When life gets stressful for Mary
Kammerer, she retreats into a spare bedroom in her house. She lights candles or
burns incense, listens to meditation music — sometimes she talks to her mom,
whose ashes she keeps in the room.
She doesn’t allow any
interruptions. Her husband and pets know to stay away and she leaves her cellphone
in the other room. She lies on the air mattress, closes her eyes and lets the
music take her to a place where only she lives.
“It puts me in a whole new world,
where I can relax,” said Mrs. Kammerer, 51, of Rockledge, Florida, who works
for Bridges, a community organisation for people with special needs. She goes
into the room two or three times a week for an hour, more if she is stressed.
“It’s better than a bubble bath.”
For years, men have retreated to
their “man caves” to watch sports, play video games or shoot pool without their
wives or girlfriends around to bother them. Women who needed time alone had the
kitchen; a place associated more with work than relaxation. It’s now the social
centre in the home, so there’s no privacy there.
But these days, women are
chiselling out their own sanctuary, taking over a room, nook or even a closet
and making it their “mom cave.”
A mom cave is the place where the
woman who nurtures everyone goes to nurture herself, said Elaine Griffin, New
York City interior designer and author of Design Rules: The Insider’s Guide to
Becoming Your Own Decorator. She coined the term mom cave with HomeGoods. (It’s
really a woman cave, but mom cave sounded better, she said.)
It’s a natural evolution from man
caves, the saying “If mom’s not happy, nobody’s happy,” and the idea that it’s
OK to have me time, she said. The next logical step was a space for the ‘me time’.
“We saw women all over the country
beginning to take that space for themselves, whether it was an extra room they
could actually dedicate to themselves or just a space they could carve out for
themselves,” she said.
“It’s a space a woman can go to and
say, ‘All right husband and kids, when this door is closed I’m off duty.’”
A good mom cave has a place to sit,
a place to store things, a place to work and a place to visit, Griffin said. It
also has to be pretty — you can’t relax in chaos — and personalised, mementos
on the wall, for example. When you open the door, you should go, ahhh, she
A place to work
It’s not simply a room for doing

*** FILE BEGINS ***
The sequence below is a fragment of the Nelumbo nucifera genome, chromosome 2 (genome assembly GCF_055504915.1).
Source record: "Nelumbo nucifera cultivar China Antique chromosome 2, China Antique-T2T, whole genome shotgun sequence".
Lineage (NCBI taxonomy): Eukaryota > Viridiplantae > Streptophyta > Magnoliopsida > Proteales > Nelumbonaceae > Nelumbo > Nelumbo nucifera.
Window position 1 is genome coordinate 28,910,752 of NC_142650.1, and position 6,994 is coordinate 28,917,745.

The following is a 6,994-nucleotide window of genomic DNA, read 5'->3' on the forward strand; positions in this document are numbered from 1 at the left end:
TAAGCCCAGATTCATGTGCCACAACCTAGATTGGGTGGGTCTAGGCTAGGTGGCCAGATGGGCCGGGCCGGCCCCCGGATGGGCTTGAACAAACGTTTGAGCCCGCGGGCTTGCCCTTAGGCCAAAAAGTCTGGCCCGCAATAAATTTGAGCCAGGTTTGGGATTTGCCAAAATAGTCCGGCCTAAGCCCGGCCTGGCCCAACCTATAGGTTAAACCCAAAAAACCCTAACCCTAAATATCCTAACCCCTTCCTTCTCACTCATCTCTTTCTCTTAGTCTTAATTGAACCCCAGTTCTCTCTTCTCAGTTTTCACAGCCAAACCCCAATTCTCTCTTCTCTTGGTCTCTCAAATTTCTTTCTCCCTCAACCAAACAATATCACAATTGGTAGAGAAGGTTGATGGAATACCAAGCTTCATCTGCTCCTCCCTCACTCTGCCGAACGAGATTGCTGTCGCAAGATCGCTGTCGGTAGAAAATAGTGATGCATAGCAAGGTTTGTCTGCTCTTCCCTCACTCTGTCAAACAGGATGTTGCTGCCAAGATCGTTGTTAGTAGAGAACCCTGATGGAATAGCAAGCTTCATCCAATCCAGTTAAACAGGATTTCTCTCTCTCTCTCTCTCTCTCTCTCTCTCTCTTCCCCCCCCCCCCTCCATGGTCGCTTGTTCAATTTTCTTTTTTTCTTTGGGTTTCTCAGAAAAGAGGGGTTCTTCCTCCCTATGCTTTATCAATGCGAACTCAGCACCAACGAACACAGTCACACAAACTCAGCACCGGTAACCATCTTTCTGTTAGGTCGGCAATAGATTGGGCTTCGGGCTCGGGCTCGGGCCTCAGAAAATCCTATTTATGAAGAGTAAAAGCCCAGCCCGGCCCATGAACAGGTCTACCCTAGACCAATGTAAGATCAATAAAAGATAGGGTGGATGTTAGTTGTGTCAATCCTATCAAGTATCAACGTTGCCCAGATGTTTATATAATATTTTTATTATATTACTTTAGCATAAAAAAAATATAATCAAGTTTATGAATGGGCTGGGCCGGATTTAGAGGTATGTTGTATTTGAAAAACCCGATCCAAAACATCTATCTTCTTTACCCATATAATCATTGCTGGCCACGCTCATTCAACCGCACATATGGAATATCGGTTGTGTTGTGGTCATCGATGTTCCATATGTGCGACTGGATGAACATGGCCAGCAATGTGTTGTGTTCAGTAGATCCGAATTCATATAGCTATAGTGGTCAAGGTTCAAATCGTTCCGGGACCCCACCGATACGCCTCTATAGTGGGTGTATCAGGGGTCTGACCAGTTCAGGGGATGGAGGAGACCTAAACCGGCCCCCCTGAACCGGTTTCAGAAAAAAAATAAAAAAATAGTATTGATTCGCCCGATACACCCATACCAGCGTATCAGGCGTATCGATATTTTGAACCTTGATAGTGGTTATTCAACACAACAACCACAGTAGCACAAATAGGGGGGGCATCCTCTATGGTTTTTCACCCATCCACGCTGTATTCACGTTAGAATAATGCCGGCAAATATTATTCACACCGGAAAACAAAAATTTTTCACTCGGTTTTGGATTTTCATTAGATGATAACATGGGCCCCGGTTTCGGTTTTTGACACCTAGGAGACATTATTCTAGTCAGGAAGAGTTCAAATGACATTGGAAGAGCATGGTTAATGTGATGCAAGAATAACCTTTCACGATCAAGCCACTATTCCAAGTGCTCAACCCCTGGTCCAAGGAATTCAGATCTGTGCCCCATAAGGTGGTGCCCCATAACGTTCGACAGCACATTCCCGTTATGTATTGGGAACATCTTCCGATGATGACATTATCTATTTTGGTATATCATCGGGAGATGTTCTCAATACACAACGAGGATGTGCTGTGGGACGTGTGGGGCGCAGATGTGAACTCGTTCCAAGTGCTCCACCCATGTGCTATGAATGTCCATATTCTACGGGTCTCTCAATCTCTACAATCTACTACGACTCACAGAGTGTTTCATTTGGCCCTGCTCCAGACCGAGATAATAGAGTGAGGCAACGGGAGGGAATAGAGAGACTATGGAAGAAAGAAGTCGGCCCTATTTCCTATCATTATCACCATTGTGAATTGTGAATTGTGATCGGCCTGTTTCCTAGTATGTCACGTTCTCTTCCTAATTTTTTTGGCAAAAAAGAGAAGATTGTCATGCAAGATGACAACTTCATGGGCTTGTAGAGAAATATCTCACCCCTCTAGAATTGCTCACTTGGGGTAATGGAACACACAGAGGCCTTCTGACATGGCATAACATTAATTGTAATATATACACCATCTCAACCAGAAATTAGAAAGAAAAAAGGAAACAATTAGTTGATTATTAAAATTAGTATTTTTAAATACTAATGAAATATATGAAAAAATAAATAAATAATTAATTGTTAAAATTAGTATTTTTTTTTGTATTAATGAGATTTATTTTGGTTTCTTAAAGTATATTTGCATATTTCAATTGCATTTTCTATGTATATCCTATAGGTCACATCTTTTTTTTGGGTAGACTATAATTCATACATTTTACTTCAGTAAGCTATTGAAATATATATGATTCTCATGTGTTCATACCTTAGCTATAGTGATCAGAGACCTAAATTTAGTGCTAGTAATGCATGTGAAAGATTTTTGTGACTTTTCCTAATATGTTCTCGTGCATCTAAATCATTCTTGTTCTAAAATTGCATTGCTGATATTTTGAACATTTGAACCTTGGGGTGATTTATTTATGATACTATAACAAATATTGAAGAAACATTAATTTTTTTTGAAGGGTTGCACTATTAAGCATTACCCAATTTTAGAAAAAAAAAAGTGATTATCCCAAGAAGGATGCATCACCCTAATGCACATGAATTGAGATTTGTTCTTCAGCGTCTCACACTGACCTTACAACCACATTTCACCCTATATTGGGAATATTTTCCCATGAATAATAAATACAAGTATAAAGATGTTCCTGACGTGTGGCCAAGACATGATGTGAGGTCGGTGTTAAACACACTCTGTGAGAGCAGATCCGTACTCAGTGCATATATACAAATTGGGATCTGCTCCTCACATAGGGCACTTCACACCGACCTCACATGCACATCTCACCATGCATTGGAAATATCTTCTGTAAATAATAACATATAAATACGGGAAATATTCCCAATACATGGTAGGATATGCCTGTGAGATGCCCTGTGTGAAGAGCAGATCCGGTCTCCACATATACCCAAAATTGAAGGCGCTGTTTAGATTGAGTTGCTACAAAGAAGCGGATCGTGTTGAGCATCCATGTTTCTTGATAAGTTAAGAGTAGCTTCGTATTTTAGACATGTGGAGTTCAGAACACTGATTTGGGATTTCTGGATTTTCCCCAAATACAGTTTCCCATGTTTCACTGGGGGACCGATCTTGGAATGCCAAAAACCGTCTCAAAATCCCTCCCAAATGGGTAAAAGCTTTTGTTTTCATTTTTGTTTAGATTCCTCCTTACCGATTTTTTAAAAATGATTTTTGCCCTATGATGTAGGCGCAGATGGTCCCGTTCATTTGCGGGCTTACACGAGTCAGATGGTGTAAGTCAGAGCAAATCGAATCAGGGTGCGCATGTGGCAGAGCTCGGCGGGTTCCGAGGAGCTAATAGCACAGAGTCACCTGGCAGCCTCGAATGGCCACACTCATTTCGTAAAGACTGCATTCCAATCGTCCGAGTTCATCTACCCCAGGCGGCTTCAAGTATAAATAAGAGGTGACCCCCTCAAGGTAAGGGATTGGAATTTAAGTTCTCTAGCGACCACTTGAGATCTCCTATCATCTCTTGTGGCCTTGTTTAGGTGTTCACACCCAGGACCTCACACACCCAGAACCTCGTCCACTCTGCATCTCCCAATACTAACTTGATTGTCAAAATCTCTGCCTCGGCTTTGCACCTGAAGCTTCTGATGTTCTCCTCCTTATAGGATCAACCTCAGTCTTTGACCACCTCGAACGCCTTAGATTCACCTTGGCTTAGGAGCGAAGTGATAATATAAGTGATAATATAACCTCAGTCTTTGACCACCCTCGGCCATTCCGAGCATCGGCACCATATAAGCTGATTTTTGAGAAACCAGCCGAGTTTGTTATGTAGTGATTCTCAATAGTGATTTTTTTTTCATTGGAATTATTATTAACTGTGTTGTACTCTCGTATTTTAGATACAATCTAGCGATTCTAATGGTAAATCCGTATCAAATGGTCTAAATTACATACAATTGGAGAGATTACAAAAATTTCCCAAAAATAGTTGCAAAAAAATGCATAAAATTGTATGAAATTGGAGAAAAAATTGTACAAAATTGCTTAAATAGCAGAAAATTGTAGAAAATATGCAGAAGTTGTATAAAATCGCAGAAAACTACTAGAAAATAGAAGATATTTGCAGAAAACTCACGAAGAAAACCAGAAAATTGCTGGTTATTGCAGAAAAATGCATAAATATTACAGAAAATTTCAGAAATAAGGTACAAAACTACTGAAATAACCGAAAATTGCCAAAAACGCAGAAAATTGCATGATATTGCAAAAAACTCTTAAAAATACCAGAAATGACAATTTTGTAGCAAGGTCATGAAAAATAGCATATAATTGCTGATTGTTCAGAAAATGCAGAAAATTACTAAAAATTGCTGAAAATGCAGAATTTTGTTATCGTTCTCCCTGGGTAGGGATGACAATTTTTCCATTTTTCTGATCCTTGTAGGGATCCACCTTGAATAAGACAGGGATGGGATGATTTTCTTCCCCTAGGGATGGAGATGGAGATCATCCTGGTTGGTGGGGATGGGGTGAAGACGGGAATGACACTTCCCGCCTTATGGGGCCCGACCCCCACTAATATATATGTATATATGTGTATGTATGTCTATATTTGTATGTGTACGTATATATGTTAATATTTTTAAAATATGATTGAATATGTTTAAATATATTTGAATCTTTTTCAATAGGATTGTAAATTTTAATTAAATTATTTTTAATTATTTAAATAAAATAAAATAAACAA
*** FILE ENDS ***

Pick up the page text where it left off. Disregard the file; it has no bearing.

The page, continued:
nothing. Unlike men, women relax by doing things, so they need storage and a
place to work, Griffin said.
“We never just sit there and watch
endless TV. We’re watching TV and knitting. We’re talking on the phone and
balancing our checkbook.” And since women are social, they need a place where a
visitor can sit, even if it’s an ottoman, she said.
Many women use their mom caves to
pursue their passion, like Marjorie Mulla, whose former laundry room has two
sewing machines, fabric, yarn, storage boxes filled with patterns and other art
supplies. Some days she goes in her cave simply to sew a button; others she’s
in there for hours working on a project.
Mrs. Mulla, 52, of Palm Bay, an
intake paralegal, said she always has had a space in the house, but when the
family relocated to Brevard, there were no extra bedrooms. Her husband, who had
a man cave for several years, moved the washer and dryer into the garage.
“It provides me with an opportunity
to tune everything else out,” said the mom of four. “It’s sort of like an hour
at the spa. Nothing else really matters, because my focus is on what my hands
are doing, so I’m not stressing about the every day, how much laundry is piling
up, how many errands I need to run.”
Suzy Moore, 59, of Merritt Island,
Florida, uses her mom cave to make costumes for shows and her grandchildren’s
performances. Her cave has gone from a closet to a corner of the playroom to
her son’s room and back to the playroom.
It’s an all-purpose, let’s-have-fun
room when her grandkids visit. And her mother loves for her to move the spare
bed into the room when she’s there.
“It is my world,” Moore said. “It
is my true creative world. It is truly my own little sanctuary.”
Women need that sanctuary more than
ever, the result of leading increasingly chaotic lives, Griffin said. Men have
been much better at staking a claim to a space and saying, “this is my space, do
not bother me.”
Laura Scott, 49, a mom of two in
Satellite Beach, Florida, said when she and her husband built their home seven
years ago, a mom cave was a requirement. He had his big office. Her retreat has
a desktop computer, couch, television and a meditation area.
Even when she’s paying bills, she
burns incense and puts on her crystal salt lamp. “It makes it a lot easier and
a lot nicer.”
The mom cave does have rules. Men
sometimes want to be in the space, too, but they’re allowed only by invitation;
the same goes for the kids, Griffin said. “It’s not a family room.”
Sylvia Hampton said no one is
allowed in her mom cave, which has an old fashioned wooden single bed, a
keyboard, a small antique mirror and an old-fashioned table with a doily on it
that her son crocheted. She has Elvis books and photos — of Elvis, her husband,
“This is my retreat,” said the
71-year-old Melbourne, Florida, resident. “It’s cooler and darker and quieter
than any other room in the house. Even though it’s small, it’s fine for me.”